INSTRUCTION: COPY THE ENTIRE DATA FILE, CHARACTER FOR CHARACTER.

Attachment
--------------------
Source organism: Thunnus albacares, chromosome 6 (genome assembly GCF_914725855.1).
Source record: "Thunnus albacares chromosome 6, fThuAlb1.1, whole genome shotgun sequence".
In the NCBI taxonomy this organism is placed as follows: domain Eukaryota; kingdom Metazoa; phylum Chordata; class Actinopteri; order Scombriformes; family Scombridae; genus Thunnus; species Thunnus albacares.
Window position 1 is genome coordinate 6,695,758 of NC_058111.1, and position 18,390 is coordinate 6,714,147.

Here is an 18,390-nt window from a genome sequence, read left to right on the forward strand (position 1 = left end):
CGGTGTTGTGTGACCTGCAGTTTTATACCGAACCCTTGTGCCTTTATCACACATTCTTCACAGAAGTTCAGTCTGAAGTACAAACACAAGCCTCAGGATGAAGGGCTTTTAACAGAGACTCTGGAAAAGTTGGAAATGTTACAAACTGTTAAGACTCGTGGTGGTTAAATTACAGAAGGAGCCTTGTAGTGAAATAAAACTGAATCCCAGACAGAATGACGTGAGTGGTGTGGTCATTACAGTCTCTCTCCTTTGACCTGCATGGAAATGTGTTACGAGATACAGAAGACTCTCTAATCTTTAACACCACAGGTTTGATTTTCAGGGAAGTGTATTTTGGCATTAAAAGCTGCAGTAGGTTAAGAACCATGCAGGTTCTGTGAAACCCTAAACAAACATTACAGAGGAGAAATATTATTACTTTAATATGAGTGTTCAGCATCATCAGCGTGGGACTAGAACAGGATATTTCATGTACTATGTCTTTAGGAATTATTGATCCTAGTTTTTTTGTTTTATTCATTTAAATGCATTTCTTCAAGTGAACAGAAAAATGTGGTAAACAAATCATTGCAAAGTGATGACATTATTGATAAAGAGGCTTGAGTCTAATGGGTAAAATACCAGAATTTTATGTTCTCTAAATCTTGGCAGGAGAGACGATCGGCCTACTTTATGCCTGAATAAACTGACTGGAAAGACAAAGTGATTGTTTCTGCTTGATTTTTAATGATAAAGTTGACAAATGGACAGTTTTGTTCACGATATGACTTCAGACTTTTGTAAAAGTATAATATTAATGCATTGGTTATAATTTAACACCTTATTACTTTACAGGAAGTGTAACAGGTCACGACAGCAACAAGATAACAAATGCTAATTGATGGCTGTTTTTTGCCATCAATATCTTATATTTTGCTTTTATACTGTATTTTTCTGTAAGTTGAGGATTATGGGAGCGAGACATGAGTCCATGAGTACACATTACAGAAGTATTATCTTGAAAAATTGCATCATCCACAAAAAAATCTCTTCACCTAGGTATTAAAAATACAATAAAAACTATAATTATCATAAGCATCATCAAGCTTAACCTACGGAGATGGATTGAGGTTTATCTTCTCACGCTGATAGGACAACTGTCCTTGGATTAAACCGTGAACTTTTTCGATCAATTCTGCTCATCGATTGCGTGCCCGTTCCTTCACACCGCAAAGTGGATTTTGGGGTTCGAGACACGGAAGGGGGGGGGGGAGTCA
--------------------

Source organism: Thunnus albacares, chromosome 6 (genome assembly GCF_914725855.1).
Source record: "Thunnus albacares chromosome 6, fThuAlb1.1, whole genome shotgun sequence".
In the NCBI taxonomy this organism is placed as follows: domain Eukaryota; kingdom Metazoa; phylum Chordata; class Actinopteri; order Scombriformes; family Scombridae; genus Thunnus; species Thunnus albacares.
Window position 1 is genome coordinate 6,695,758 of NC_058111.1, and position 18,390 is coordinate 6,714,147.

Here is an 18,390-nt window from a genome sequence, read left to right on the forward strand (position 1 = left end):
CGGTGTTGTGTGACCTGCAGTTTTATACCGAACCCTTGTGCCTTTATCACACATTCTTCACAGAAGTTCAGTCTGAAGTACAAACACAAGCCTCAGGATGAAGGGCTTTTAACAGAGACTCTGGAAAAGTTGGAAATGTTACAAACTGTTAAGACTCGTGGTGGTTAAATTACAGAAGGAGCCTTGTAGTGAAATAAAACTGAATCCCAGACAGAATGACGTGAGTGGTGTGGTCATTACAGTCTCTCTCCTTTGACCTGCATGGAAATGTGTTACGAGATACAGAAGACTCTCTAATCTTTAACACCACAGGTTTGATTTTCAGGGAAGTGTATTTTGGCATTAAAAGCTGCAGTAGGTTAAGAACCATGCAGGTTCTGTGAAACCCTAAACAAACATTACAGAGGAGAAATATTATTACTTTAATATGAGTGTTCAGCATCATCAGCGTGGGACTAGAACAGGATATTTCATGTACTATGTCTTTAGGAATTATTGATCCTAGTTTTTTTGTTTTATTCATTTAAATGCATTTCTTCAAGTGAACAGAAAAATGTGGTAAACAAATCATTGCAAAGTGATGACATTATTGATAAAGAGGCTTGAGTCTAATGGGTAAAATACCAGAATTTTATGTTCTCTAAATCTTGGCAGGAGAGACGATCGGCCTACTTTATGCCTGAATAAACTGACTGGAAAGACAAAGTGATTGTTTCTGCTTGATTTTTAATGATAAAGTTGACAAATGGACAGTTTTGTTCACGATATGACTTCAGACTTTTGTAAAAGTATAATATTAATGCATTGGTTATAATTTAACACCTTATTACTTTACAGGAAGTGTAACAGGTCACGACAGCAACAAGATAACAAATGCTAATTGATGGCTGTTTTTTGCCATCAATATCTTATATTTTGCTTTTATACTGTATTTTTCTGTAAGTTGAGGATTATGGGAGCGAGACATGAGTCCATGAGTACACATTACAGAAGTATTATCTTGAAAAATTGCATCATCCACAAAAAAATCTCTTCACCTAGGTATTAAAAATACAATAAAAACTATAATTATCATAAGCATCATCAAGCTTAACCTACGGAGATGGATTGAGGTTTATCTTCTCACGCTGATAGGACAACTGTCCTTGGATTAAACCGTGAACTTTTTCGATCAATTCTGCTCATCGATTGCGTGCCCGTTCCTTCACACCGCAAAGTGGATTTTGGGGTTCGAGACACGGAAGGGGGGGGGGGAGTCA